askSensei.com
English   Español  
what's new
our store
publications
kids corner
about us
 
 
  Training & Technique Learning & Teaching Health & Fitness Mind & Body Art & Nature Traditions & more  

grand master

Seniority and respect

I am a 7th kyu in shito ryu karate do and my little sister is a senior brown belt in taekwondo, should I show her extra respect because of this? - Cory

You should show her respect, not just because of her situation as a more experienced martial artist, (even though she is studying another tradition than you), but because of your progress in your own discipline. However, it is not enough to show respect to her, instead you should in general exercise it with everyone you can, including yourself, in and outside the martial arts environment. We all understand that respect is earned but we should be prepared to give the benefit of the doubt in advance.

Keep in mind that your training should emphasize the generation of your own positive initiatives, good judgement and care for others. The more advanced you become the more you might want to express such respect, without worry if the other person is a beginning white belt or a grand master as a point of reference for quality or seriousness. Overall, as a martial artist, respect is something that you can train all day and give without get tired at all. Keep your good training and take care of your sister with great love.

 

 

 

Multistyles black belt stripes

If one holds a 2nd dan in one style but 1st dan level in 2 other styles, are they a 2nd degree black belt or a 4th? Is it appropriate to wear a belt with 4 stripes on one side and 2 stripes on the other with that style on the belt? - Vicki

Different degrees obtained in different arts do not add up to a higher dan grade. Although there is no question that further levels of training expands the knowledge and experience of the martial artist, it doesn't necessarily mean that within the curriculum of any one style that they have progressed.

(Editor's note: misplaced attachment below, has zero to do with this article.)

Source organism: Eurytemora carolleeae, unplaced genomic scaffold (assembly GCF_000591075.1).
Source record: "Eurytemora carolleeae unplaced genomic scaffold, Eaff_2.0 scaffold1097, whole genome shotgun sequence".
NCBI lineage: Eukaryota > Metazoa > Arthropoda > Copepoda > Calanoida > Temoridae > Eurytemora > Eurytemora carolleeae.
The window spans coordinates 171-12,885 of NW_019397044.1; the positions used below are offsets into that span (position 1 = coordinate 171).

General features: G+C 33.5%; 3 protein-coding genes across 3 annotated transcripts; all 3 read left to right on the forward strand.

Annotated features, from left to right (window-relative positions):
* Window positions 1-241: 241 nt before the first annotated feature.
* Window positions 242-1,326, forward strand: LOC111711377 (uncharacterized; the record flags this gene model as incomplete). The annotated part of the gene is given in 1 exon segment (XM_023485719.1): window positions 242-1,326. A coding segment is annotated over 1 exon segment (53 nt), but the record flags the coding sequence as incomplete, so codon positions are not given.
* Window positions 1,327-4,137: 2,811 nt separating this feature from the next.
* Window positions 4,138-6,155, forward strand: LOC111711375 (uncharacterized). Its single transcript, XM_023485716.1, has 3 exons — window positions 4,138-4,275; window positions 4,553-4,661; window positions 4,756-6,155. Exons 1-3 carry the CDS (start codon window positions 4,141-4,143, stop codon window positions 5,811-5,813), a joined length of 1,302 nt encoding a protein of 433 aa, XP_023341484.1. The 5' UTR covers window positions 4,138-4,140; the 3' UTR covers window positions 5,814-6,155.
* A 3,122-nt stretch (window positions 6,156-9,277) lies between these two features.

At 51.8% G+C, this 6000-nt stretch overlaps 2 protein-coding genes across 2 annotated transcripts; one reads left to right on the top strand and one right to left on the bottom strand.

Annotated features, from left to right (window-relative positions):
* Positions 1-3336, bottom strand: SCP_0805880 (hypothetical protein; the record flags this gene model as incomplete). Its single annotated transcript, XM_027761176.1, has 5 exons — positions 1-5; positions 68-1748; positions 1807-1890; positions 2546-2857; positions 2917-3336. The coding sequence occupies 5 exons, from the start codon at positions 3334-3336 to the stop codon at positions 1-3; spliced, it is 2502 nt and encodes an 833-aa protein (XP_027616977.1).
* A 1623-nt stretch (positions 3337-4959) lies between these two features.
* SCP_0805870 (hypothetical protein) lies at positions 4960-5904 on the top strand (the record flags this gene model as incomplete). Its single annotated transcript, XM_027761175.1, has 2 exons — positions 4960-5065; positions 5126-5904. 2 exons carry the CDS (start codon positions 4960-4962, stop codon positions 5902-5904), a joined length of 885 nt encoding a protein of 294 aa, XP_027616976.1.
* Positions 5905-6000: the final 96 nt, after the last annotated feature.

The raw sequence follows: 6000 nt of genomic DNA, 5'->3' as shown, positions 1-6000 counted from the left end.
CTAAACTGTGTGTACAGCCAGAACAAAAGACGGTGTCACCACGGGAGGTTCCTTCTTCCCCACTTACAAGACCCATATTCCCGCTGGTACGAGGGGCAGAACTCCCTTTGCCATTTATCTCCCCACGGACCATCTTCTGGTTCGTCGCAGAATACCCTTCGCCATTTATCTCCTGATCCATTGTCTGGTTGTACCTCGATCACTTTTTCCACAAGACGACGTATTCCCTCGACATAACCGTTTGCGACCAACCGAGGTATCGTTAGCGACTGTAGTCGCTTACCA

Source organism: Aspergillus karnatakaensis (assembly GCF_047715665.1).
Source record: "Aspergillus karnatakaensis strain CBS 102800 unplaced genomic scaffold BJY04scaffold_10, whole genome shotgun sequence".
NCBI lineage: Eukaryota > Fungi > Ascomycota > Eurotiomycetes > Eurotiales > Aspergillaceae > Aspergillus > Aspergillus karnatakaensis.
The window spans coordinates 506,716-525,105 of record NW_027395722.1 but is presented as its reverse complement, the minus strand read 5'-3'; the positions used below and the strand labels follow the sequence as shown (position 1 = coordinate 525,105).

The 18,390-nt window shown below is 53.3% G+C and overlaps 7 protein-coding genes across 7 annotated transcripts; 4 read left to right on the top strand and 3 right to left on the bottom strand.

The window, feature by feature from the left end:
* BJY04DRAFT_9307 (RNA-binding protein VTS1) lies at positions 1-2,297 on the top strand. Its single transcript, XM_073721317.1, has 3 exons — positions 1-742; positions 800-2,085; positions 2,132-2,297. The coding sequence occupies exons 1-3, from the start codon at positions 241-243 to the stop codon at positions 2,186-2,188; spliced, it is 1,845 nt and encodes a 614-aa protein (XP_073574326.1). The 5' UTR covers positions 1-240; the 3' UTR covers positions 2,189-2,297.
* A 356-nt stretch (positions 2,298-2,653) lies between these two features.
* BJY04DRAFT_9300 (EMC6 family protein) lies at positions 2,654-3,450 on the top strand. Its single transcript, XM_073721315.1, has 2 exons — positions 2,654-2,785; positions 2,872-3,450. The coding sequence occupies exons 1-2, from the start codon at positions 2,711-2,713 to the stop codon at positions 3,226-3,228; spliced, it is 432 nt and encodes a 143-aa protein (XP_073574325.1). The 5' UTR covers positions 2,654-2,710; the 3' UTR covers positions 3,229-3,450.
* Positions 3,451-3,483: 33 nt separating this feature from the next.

The black belt holder knows better than others the origins, teachers, and examiners that granted their degree status. It is a redundancy and a great expression of self-indulgence to try to show others more stripes in the belt than the ones really deserved. Perhaps, your question reflects an observation of someone that it is doing it, or simply a genuine doubt, however it should be made clear that in the study of the martial arts, no matter what traditions they come from, the dan system is not contemplated as a reward, nor as an accumulation or expression of status and self-importance.

The appropriate way to deal with the question is to wear the belt degree from each discipline within the respective class environment or activity. If there is more than one art in question then simply change your belt when the occasion requires it. A more practical way is to wear a black belt without stripes at all so it can be worn in all of the practiced arts. That's what we do.

banner

 

 

 

The house is a dojo

What does it mean when someone tells you that their house is a dojo? Does it mean more than a training site for martial arts? - Tracy T

The martial artist's training and experiences are not limited to the dojo. The self-improvement attitude and approaches are transported to home as well into other contexts of daily life. The etiquette exercises in the dojo, that reflect respect, care, dedication, sincerity, contemplation, effort, calm, perseverance, positive and creative initiatives, provide the practitioner with a unique awareness that should be used in other environments. To confine the learning and practice experience to just only a single place and time will reduce the sphere of results and enjoyment generated from the martial art. The personal improvement in the physical, mental and spiritual areas, with the sensitivity and response awareness generated during the training in the dojo is extrapolated and utilized at home. The opportunity to "open" the dojo's walls to your living environment, will indeed allow you to get the best results and quality of experience possible in other circles of life. The ability to relate with others in harmony and with mutual understanding is a tool that also requires constant training and natural expression.